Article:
Jump to content

Recommended Posts

Hi--

if the contracting officer received two proposals under LPTA, and only one was evaluated and determined to be technically-acceptable, may the contracting officer turn this procurement into a negotiated procurement to discuss with the one technically-acceptable offeror without canceling and resoliciting?

I appreciate whatever feedback I get.

Link to comment
Share on other sites

Why wasn't the second proposal evaluated? Or did you mean that after evaluations, only one was found technically acceptable?

Thanks for clarifying.

The second proposal was clearly deficient in all criteria, making it technically-acceptable.

V/r--EB

Link to comment
Share on other sites

ooops, technically-unacceptable.....

okay--both were evaluated and only one was determined to be acceptable.

I should have finished my java before posting.

I apologize for the lack of clarity but still would appreciate feedback.

V/r--EB

Link to comment
Share on other sites

Guest Vern Edwards

It already is a "negotiated procurement." I think what you are asking is what kind of discussions can you have, pursuant to FAR 15.306(d), about the one acceptable proposal.

The main purpose of discussions in an LPTA is to let offerors eliminate deficiencies that keep their proposals from being technically acceptable. Since you already have a technically acceptable proposal, what do you want to talk about with the offeror whose proposal is already acceptable?

But, assuming you have a reason, you firm have to establish a competitive range, which means that you have to decide whether it is worth the time and trouble to include the unacceptable proposal. If the unacceptable proposal could easily be made acceptable, then you probably should include it and conduct discussions with both offerors. However, it is legal to have a competitive range of one.

Second, assuming that you have excluded the unacceptable proposal from the competitive range, thereby establishing a competitive range of one, the question is what can you talk about with the offeror whose proposal is acceptable. You cannot reduce requirements in the specification or statement of work and seek an even lower price. If you do, you might have to issue an amendment and give the unacceptable offeror a chance to submit a revised proposal. If you change it too much you might have to cancel the solicitation and start over. But if you don't change requirements you can probably try to negotiate an even lower price, if that would be wise and fair, which it probably wouldn't.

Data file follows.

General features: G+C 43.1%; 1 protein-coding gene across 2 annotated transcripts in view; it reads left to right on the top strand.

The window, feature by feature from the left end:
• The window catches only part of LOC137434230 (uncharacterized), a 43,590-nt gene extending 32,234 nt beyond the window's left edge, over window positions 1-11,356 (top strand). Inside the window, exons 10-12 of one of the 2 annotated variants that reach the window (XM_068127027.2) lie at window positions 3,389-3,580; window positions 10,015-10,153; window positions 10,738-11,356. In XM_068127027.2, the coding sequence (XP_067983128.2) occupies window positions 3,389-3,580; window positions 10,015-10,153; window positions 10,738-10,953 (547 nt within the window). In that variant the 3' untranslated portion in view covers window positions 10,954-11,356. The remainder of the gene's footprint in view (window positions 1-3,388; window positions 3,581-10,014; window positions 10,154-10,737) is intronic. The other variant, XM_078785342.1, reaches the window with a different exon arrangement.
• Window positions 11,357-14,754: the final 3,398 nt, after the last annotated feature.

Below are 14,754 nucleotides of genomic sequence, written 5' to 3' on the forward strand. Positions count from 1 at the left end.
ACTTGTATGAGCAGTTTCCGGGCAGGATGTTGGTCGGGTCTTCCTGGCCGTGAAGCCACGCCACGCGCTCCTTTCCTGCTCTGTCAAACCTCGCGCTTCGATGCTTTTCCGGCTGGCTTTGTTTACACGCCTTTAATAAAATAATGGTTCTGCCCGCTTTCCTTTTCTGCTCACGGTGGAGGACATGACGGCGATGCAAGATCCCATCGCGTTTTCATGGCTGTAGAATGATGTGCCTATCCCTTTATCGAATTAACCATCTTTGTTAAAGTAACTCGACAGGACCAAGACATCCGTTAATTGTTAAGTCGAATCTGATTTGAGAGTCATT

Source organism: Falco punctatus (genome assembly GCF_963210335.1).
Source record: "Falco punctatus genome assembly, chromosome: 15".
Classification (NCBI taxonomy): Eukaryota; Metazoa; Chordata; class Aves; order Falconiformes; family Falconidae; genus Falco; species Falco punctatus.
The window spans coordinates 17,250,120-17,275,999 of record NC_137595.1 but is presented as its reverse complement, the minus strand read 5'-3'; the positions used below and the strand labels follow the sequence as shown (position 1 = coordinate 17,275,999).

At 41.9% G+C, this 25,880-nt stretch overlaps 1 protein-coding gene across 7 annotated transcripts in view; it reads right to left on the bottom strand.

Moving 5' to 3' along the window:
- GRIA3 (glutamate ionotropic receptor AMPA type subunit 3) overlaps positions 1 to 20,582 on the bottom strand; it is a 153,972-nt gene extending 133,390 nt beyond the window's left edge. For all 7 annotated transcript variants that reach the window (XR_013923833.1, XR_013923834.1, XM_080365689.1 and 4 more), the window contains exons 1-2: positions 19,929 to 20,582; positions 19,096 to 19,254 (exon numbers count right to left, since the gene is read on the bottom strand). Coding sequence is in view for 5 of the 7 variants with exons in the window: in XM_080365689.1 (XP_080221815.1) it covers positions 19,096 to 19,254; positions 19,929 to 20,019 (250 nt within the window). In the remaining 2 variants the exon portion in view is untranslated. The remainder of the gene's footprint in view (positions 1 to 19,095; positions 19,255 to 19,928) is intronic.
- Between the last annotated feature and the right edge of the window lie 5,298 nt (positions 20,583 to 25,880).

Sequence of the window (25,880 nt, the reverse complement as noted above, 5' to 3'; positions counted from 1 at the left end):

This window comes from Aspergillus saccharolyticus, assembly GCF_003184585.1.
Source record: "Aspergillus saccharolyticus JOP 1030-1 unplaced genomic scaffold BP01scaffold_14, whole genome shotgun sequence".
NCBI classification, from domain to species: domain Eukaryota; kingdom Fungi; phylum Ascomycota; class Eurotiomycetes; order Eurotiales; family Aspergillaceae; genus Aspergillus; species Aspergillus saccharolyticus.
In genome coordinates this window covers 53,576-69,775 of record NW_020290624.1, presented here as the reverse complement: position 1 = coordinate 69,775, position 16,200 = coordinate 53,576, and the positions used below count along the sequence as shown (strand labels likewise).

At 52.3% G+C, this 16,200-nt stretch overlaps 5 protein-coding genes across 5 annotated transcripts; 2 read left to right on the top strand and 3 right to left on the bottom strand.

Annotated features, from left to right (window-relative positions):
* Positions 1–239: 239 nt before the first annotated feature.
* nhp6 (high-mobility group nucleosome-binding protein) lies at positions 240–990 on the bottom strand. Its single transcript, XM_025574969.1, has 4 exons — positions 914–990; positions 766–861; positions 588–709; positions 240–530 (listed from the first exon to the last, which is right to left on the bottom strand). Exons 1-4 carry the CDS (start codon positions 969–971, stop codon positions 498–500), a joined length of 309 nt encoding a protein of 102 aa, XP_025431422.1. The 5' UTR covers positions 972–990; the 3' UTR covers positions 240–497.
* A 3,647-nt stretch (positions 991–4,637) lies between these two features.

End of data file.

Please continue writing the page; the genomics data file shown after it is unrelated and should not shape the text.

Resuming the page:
In theory, you should be able to negotiate increased requirements in the specification or statement of work as long as you do not let the already acceptable offeror increase its price, but it's not certain that that would be permissible. It could be risky.

In short, you can conduct discussions with the LPTA offeror, but you better be careful about what you discuss and what revisions you let the offeror make.

Link to comment
Share on other sites

It already is a "negotiated procurement." I think what you are asking is what kind of discussions can you have, pursuant to FAR 15.306(d), about the the one acceptable proposal.

The main purpose of discussions in an LPTA is to let offerors eliminate deficiencies that keep their proposals from being technically acceptable. Since you already have a technically acceptable proposal, what do you want to talk about with the offeror whose proposal is already acceptable?

But, assuming you have a reason, you firm have to establish a competitive range, which means that you have to decide whether it is worth the time and trouble to include the unacceptable proposal. If the unacceptable proposal could easily be made acceptable, then you probably should include it and conduct discussions with both offerors. However, it is legal to have a competitive range of one.

Second, assuming that you have excluded the unacceptable proposal from the competitive range, thereby establishing a competitive range of one, the question is what can you talk about with the offeror whose proposal is acceptable. You cannot reduce requirements in the specification or statement of work and seek an even lower price. If you do, you might have to issue an amendment and give the unacceptable offeror a chance to submit a revised proposal. If you change it too much you might have to cancel the solicitation and start over. But if you don't change requirements you can probably try to negotiate an even lower price, if that would be wise and fair, which it probably wouldn't.

In theory, you should be able to negotiate increased requirements in the specification or statement of work as long as you do not let the already acceptable offeror increase its price, but it's not certain that that would be permissible. It could be risky.

In short, you can conduct discussions with the LPTA offeror, but you better be careful about what you discuss and what revisions you let the offeror make.

Thank you, Vern--

I appreciate your help.

Essentially, we expected to get more responses but only received two. One was clearly a last minute, cut and paste proposal that did not even address the requirements of the solicitation. The other was one of the expected proposals and met/exceeded our minimum requirements, offering more than what we needed. We like much of the proposal of the technically-acceptable offeror, but some elements need to be removed as costly and not needed and there are some other aspects that the client would like for us to discuss. That is why I asked if we can turn this into negotiated and conduct some trade offs. V/r-EB

Link to comment
Share on other sites

Guest Vern Edwards